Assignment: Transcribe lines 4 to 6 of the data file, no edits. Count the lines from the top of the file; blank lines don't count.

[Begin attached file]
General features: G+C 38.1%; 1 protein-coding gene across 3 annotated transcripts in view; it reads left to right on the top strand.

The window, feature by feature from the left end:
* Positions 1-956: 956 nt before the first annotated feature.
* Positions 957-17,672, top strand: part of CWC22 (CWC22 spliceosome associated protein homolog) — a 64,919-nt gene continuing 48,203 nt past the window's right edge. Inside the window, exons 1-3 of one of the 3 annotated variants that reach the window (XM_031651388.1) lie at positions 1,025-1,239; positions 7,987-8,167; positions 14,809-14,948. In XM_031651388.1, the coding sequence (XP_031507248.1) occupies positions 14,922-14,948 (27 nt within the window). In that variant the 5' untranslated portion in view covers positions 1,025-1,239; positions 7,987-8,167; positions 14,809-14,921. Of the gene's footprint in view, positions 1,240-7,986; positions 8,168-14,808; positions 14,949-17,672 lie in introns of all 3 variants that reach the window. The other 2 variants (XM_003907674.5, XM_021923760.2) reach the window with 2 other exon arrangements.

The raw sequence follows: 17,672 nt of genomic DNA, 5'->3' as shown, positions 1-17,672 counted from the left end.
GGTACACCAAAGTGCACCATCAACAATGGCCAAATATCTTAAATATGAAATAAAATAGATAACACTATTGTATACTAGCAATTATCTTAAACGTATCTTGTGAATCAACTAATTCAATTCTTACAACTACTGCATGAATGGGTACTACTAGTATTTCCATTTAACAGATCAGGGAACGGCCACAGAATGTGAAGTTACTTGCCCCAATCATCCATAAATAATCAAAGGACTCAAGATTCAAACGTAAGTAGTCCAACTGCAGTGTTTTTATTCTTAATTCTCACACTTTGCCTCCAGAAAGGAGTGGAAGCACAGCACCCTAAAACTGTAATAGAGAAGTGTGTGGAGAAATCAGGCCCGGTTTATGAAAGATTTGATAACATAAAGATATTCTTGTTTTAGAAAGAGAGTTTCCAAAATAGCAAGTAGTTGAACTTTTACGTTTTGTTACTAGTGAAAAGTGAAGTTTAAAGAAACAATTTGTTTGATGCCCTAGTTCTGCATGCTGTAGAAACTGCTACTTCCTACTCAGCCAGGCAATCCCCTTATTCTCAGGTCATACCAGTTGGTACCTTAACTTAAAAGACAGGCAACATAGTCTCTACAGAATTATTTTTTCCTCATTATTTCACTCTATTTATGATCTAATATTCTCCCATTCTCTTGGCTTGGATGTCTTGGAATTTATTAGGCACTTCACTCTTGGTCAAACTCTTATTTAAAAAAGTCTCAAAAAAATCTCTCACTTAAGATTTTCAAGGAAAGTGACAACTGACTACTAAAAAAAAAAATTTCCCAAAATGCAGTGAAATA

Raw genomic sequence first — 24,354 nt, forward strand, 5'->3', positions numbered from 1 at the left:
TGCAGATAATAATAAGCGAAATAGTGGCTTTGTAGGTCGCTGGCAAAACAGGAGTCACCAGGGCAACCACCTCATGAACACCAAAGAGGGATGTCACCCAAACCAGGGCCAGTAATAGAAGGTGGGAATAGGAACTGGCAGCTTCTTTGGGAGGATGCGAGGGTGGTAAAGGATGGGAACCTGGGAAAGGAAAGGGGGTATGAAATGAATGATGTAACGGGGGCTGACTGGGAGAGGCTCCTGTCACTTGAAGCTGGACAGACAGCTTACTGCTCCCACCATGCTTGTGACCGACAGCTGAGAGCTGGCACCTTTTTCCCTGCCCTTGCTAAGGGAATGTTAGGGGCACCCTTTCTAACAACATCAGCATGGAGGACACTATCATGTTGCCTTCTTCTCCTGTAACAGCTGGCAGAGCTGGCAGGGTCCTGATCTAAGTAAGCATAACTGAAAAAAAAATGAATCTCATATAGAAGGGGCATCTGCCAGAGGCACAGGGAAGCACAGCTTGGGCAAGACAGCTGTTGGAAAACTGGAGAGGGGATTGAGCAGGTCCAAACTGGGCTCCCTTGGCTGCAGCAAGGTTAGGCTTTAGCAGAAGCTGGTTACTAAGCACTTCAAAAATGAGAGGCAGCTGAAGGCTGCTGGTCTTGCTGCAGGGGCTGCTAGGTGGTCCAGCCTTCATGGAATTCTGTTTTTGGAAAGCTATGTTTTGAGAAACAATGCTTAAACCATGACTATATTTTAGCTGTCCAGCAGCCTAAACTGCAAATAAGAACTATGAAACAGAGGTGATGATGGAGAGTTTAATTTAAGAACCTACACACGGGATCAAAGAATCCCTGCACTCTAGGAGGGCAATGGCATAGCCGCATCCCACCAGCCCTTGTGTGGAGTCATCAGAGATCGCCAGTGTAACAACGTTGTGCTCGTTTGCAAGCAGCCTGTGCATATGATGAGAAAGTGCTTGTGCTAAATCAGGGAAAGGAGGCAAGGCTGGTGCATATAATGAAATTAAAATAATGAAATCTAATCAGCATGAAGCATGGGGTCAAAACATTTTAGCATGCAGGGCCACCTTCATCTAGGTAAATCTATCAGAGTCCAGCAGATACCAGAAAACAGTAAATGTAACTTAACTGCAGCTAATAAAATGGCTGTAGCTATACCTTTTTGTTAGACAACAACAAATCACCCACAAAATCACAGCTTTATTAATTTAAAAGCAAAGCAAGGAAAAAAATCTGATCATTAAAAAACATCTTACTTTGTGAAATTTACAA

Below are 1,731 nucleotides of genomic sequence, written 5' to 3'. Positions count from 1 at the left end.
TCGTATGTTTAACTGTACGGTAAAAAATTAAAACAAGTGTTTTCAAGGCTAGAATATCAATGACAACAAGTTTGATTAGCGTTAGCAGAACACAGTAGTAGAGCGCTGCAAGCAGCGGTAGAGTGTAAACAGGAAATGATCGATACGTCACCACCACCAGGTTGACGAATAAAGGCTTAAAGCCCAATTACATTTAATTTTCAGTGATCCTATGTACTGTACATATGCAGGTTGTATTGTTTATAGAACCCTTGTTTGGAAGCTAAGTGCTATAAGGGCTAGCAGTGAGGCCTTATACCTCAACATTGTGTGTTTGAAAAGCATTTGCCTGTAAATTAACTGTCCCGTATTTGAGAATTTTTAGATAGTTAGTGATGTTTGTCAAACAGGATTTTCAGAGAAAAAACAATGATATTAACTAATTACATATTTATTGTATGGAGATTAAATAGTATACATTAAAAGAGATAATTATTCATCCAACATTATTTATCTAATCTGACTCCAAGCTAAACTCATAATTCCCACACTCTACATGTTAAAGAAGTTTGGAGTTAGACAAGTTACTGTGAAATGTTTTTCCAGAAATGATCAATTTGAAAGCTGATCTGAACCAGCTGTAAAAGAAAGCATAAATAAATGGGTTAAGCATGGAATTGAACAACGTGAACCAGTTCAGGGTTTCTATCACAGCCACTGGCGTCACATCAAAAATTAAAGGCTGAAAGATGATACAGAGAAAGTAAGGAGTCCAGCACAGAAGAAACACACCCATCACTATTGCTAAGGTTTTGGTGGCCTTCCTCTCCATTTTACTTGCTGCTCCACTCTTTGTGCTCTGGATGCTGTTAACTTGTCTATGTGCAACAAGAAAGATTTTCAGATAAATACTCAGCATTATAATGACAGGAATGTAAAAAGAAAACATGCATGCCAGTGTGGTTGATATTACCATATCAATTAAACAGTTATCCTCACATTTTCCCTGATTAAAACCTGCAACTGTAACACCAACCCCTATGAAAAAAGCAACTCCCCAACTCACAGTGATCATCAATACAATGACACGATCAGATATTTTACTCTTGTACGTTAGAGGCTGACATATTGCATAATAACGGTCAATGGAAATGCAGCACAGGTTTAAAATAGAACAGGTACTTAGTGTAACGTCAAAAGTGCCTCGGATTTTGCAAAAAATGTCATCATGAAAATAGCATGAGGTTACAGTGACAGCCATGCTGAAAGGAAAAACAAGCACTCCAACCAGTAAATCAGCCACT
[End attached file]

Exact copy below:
* Positions 957-17,672, top strand: part of CWC22 (CWC22 spliceosome associated protein homolog) — a 64,919-nt gene continuing 48,203 nt past the window's right edge. Inside the window, exons 1-3 of one of the 3 annotated variants that reach the window (XM_031651388.1) lie at positions 1,025-1,239; positions 7,987-8,167; positions 14,809-14,948. In XM_031651388.1, the coding sequence (XP_031507248.1) occupies positions 14,922-14,948 (27 nt within the window). In that variant the 5' untranslated portion in view covers positions 1,025-1,239; positions 7,987-8,167; positions 14,809-14,921. Of the gene's footprint in view, positions 1,240-7,986; positions 8,168-14,808; positions 14,949-17,672 lie in introns of all 3 variants that reach the window. The other 2 variants (XM_003907674.5, XM_021923760.2) reach the window with 2 other exon arrangements.

The raw sequence follows: 17,672 nt of genomic DNA, 5'->3' as shown, positions 1-17,672 counted from the left end.
GGTACACCAAAGTGCACCATCAACAATGGCCAAATATCTTAAATATGAAATAAAATAGATAACACTATTGTATACTAGCAATTATCTTAAACGTATCTTGTGAATCAACTAATTCAATTCTTACAACTACTGCATGAATGGGTACTACTAGTATTTCCATTTAACAGATCAGGGAACGGCCACAGAATGTGAAGTTACTTGCCCCAATCATCCATAAATAATCAAAGGACTCAAGATTCAAACGTAAGTAGTCCAACTGCAGTGTTTTTATTCTTAATTCTCACACTTTGCCTCCAGAAAGGAGTGGAAGCACAGCACCCTAAAACTGTAATAGAGAAGTGTGTGGAGAAATCAGGCCCGGTTTATGAAAGATTTGATAACATAAAGATATTCTTGTTTTAGAAAGAGAGTTTCCAAAATAGCAAGTAGTTGAACTTTTACGTTTTGTTACTAGTGAAAAGTGAAGTTTAAAGAAACAATTTGTTTGATGCCCTAGTTCTGCATGCTGTAGAAACTGCTACTTCCTACTCAGCCAGGCAATCCCCTTATTCTCAGGTCATACCAGTTGGTACCTTAACTTAAAAGACAGGCAACATAGTCTCTACAGAATTATTTTTTCCTCATTATTTCACTCTATTTATGATCTAATATTCTCCCATTCTCTTGGCTTGGATGTCTTGGAATTTATTAGGCACTTCACTCTTGGTCAAACTCTTATTTAAAAAAGTCTCAAAAAAATCTCTCACTTAAGATTTTCAAGGAAAGTGACAACTGACTACTAAAAAAAAAAATTTCCCAAAATGCAGTGAAATA